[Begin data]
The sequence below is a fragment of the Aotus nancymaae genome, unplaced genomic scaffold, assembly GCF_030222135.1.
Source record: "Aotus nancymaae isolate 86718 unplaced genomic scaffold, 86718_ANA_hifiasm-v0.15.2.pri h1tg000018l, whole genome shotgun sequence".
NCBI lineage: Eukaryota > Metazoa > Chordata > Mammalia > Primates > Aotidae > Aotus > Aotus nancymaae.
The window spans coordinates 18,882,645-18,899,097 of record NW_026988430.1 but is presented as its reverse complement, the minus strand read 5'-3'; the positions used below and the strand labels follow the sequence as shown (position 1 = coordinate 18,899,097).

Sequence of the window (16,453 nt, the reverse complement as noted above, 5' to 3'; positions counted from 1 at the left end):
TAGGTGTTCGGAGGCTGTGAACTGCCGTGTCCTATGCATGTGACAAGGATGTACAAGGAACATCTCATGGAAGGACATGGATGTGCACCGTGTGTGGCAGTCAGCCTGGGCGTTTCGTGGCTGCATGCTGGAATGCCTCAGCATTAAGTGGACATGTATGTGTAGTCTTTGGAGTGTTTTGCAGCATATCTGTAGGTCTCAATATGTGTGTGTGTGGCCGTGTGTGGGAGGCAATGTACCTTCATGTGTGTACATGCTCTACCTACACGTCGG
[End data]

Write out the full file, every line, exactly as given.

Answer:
The sequence below is a fragment of the Aotus nancymaae genome, unplaced genomic scaffold, assembly GCF_030222135.1.
Source record: "Aotus nancymaae isolate 86718 unplaced genomic scaffold, 86718_ANA_hifiasm-v0.15.2.pri h1tg000018l, whole genome shotgun sequence".
NCBI lineage: Eukaryota > Metazoa > Chordata > Mammalia > Primates > Aotidae > Aotus > Aotus nancymaae.
The window spans coordinates 18,882,645-18,899,097 of record NW_026988430.1 but is presented as its reverse complement, the minus strand read 5'-3'; the positions used below and the strand labels follow the sequence as shown (position 1 = coordinate 18,899,097).

Sequence of the window (16,453 nt, the reverse complement as noted above, 5' to 3'; positions counted from 1 at the left end):
TAGGTGTTCGGAGGCTGTGAACTGCCGTGTCCTATGCATGTGACAAGGATGTACAAGGAACATCTCATGGAAGGACATGGATGTGCACCGTGTGTGGCAGTCAGCCTGGGCGTTTCGTGGCTGCATGCTGGAATGCCTCAGCATTAAGTGGACATGTATGTGTAGTCTTTGGAGTGTTTTGCAGCATATCTGTAGGTCTCAATATGTGTGTGTGTGGCCGTGTGTGGGAGGCAATGTACCTTCATGTGTGTACATGCTCTACCTACACGTCGG